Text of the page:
How Mariano Que built Mercury Drug with P100


(Source: Rappler | 15 April 2017)

From a wooden pushcart to 1,000 stores nationwide, the late Mariano Que peddled pharmaceutical products for Filipinos for over 7 decades, leading to the creation of the country’s largest drug store chain, Mercury Drug Corporation.

He was not born rich like other successful entreprenuers. Que came from humble beginnings. As a survivor of World War II, he was orphaned and was deprived of the chance to study early on.

The Mercury Drug founder, who just passed away, initially worked as an employee of a drug store chain during the pre-war era. After the devastation of World War II, Que knew Filipinos needed Sulfiathiazole – a “miracle” drug used to cure many diseases and illnesses.

But since pharmacies that time hardly sold Sulfiathiazole, Que then decided to invest his P100 to buy the drug and sell these in single doses to reach the poverty-stricken communities.

Selling Sulfathiazole by individual pieces, Que was able to save enough to open up the first outlet of Mercury Drug in Bambang, Manila on March 1, 1945.

Que set himself apart by building a reputation for quality products and fair prices in a market that was filled with sellers who sometimes sold fake, expired, out of date, or even dangerous medicines at exorbitant prices.

Mercury Drug remained a one-store operation till the 1960s, but Que started buying vehicles to deliver medicine to customers in 1948.

In 1952, Que expanded store hours to 17 hours a day, 7 days a week.

The nascent firm expanded in 1963, opening its second branch in the developing Makati central business district on the invitation of Ayala Corporation. It was then when Mercury Drug pioneered the self-service concept.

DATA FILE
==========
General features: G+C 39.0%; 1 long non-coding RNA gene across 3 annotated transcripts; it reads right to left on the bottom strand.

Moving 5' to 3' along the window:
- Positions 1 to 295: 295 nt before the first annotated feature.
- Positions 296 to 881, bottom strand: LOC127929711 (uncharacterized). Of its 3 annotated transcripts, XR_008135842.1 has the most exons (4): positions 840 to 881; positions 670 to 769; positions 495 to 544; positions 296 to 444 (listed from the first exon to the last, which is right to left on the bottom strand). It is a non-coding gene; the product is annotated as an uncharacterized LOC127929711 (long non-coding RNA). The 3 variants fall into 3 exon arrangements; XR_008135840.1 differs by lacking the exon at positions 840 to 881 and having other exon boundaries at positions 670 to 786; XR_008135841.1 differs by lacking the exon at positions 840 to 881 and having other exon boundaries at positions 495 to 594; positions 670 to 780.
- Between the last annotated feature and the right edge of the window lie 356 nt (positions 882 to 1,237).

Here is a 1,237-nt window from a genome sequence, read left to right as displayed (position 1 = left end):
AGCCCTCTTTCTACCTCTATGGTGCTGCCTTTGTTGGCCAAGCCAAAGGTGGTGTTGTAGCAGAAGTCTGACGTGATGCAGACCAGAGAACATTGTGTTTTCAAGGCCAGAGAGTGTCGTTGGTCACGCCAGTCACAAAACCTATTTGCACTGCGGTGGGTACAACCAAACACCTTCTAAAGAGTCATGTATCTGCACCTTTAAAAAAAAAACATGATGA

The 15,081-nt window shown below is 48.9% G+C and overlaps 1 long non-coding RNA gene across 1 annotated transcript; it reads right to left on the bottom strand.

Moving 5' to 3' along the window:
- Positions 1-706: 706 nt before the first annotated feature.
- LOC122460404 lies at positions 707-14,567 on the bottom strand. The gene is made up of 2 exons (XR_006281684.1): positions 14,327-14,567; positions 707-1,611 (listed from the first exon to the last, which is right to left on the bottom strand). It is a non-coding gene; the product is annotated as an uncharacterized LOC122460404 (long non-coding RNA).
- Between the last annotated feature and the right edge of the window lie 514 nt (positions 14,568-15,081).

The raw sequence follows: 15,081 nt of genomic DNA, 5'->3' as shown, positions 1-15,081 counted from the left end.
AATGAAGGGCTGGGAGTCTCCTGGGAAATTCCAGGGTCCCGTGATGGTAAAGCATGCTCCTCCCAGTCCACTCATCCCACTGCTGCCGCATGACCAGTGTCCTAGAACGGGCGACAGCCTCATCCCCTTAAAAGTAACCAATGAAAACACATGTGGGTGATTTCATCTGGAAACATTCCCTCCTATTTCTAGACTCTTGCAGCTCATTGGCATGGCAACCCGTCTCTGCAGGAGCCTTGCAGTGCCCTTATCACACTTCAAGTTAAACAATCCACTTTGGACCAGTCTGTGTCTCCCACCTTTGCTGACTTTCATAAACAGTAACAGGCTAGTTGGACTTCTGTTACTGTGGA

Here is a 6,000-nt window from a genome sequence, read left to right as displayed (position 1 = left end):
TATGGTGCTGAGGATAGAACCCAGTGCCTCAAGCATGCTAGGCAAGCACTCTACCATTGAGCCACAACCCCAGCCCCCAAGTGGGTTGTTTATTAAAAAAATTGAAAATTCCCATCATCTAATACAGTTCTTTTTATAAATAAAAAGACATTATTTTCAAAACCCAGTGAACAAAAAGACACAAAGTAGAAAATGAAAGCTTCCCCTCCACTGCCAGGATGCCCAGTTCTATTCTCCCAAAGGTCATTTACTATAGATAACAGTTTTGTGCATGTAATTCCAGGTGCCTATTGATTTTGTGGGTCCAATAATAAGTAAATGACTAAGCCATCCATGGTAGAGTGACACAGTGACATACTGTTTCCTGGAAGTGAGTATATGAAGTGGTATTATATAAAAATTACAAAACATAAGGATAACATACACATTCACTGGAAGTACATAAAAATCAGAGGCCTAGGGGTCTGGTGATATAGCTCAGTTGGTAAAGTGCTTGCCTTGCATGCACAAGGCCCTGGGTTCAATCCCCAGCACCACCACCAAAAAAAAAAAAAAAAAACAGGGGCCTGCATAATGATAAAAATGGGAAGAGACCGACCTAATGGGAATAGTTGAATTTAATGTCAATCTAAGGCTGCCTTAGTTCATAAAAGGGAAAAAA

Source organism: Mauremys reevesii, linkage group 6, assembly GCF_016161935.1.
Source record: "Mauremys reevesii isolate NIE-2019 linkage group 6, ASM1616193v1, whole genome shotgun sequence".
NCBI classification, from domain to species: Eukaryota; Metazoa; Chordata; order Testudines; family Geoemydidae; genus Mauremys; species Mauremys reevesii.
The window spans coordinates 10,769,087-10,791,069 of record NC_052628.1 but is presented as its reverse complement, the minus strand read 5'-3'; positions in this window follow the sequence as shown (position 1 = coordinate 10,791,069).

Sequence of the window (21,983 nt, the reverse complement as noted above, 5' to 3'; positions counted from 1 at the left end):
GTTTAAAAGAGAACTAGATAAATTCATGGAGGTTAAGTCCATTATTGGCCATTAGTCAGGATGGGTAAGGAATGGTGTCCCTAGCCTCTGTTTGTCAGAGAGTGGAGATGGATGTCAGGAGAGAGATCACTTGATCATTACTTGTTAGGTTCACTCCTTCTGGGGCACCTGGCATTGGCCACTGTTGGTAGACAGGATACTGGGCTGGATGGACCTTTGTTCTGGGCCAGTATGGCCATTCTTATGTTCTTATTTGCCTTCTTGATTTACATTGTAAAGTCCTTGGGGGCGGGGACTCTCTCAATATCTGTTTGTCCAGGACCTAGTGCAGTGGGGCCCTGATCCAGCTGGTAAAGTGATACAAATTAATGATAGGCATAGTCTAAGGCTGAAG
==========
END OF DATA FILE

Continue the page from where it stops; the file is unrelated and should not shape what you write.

In 1965, Mercury Drug opened its 3rd store in Quiapo, which, to this day, operates 24 hours a day, 7 days a week.

Mercury Drug expanded beyond Metro Manila in 1976, after it bought Medical Center Drug Corporation, which produces medical supplies and equipment.

It was in 2012 when Mercury Drug opened its first drive-thru service in Greenhills, San Juan.

Today, the firm has over 1,000 branches across the country having pioneered services like delivery of drugs and 24/7 operations which is featured in select stores.

The University of Sto Tomas (UST) said in its official Facebook page that Que received an honorary Doctor of Humanities degree from the university in 2015. He was also recognized by the Philippine Retailers Association as the “Father of Philippine Health and Wellness Retailing”.

“While corporations tended to focus on gaining more and more profit, Que became one of the few who early on decided to give back to society,” UST Graduate School dean Marilu Madrunio said in her petition for the grant of the degree to Que.

UST Rector Fr Herminio Dagohoy also praised Que, saying his model of retail pharmacy “saved many lives and helped people – specifically those who survived the war – get back on their feet and rebuild.”

His daughter, Vivian Que Azcona, is now president of Mercury Drug Corporation. From her father’s P100-capital, she and her family now has a net worth of $900 million as of 2016, latest data from Forbes showed. Azcona is also one of the few women included in Forbes’ Philippines’ 50 Richest.

Mercury Drug Corporation did not give details about Que’s death, but it posted an advisory on its official Facebook page on Friday, April 14, requesting those who wish to send flowers to the Que family to instead just make a donation to their favorite charity.

Some of Que’s charity programs are Bantay Kalusugan (free medical consultation), Operation Bigay Lunas (free medical service and medicines), Gawad Talino (math and science awards to high school students), Sagip Talento (assistance to gifted children).

– Chrisee Dela Paz


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